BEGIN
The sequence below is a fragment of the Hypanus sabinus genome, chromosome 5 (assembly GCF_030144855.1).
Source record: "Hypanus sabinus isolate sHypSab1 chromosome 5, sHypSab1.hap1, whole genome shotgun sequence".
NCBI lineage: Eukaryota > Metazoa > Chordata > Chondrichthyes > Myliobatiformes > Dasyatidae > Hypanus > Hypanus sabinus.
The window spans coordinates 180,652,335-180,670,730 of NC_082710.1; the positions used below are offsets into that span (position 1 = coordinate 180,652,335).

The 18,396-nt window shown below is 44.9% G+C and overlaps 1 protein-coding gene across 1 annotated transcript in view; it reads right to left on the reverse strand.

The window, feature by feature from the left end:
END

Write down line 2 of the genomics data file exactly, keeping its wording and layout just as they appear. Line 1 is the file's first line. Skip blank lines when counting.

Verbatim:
Source record: "Hypanus sabinus isolate sHypSab1 chromosome 5, sHypSab1.hap1, whole genome shotgun sequence".